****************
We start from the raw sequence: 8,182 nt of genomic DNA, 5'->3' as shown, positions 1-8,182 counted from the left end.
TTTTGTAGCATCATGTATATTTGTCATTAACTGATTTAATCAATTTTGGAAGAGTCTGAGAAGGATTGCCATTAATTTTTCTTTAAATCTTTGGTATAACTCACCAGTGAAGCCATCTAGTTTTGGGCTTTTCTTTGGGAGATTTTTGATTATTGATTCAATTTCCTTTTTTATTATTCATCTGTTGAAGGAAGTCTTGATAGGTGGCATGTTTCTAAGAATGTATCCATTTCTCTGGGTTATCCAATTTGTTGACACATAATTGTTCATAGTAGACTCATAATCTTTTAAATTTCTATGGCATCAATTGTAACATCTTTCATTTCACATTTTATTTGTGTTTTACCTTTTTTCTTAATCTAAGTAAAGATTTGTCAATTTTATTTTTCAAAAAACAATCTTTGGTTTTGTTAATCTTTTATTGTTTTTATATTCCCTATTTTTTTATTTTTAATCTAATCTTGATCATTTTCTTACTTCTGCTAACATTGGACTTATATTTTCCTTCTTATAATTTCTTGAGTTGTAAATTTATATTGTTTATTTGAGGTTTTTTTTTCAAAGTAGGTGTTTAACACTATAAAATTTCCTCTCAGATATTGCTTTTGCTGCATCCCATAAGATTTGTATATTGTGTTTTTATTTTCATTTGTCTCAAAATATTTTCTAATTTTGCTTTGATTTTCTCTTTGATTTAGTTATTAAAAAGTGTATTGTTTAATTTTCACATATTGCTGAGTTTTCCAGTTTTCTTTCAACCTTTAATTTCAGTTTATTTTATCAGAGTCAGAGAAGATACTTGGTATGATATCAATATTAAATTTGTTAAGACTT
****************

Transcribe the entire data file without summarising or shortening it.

We start from the raw sequence: 8,182 nt of genomic DNA, 5'->3' as shown, positions 1-8,182 counted from the left end.
TTTTGTAGCATCATGTATATTTGTCATTAACTGATTTAATCAATTTTGGAAGAGTCTGAGAAGGATTGCCATTAATTTTTCTTTAAATCTTTGGTATAACTCACCAGTGAAGCCATCTAGTTTTGGGCTTTTCTTTGGGAGATTTTTGATTATTGATTCAATTTCCTTTTTTATTATTCATCTGTTGAAGGAAGTCTTGATAGGTGGCATGTTTCTAAGAATGTATCCATTTCTCTGGGTTATCCAATTTGTTGACACATAATTGTTCATAGTAGACTCATAATCTTTTAAATTTCTATGGCATCAATTGTAACATCTTTCATTTCACATTTTATTTGTGTTTTACCTTTTTTCTTAATCTAAGTAAAGATTTGTCAATTTTATTTTTCAAAAAACAATCTTTGGTTTTGTTAATCTTTTATTGTTTTTATATTCCCTATTTTTTTATTTTTAATCTAATCTTGATCATTTTCTTACTTCTGCTAACATTGGACTTATATTTTCCTTCTTATAATTTCTTGAGTTGTAAATTTATATTGTTTATTTGAGGTTTTTTTTTCAAAGTAGGTGTTTAACACTATAAAATTTCCTCTCAGATATTGCTTTTGCTGCATCCCATAAGATTTGTATATTGTGTTTTTATTTTCATTTGTCTCAAAATATTTTCTAATTTTGCTTTGATTTTCTCTTTGATTTAGTTATTAAAAAGTGTATTGTTTAATTTTCACATATTGCTGAGTTTTCCAGTTTTCTTTCAACCTTTAATTTCAGTTTATTTTATCAGAGTCAGAGAAGATACTTGGTATGATATCAATATTAAATTTGTTAAGACTT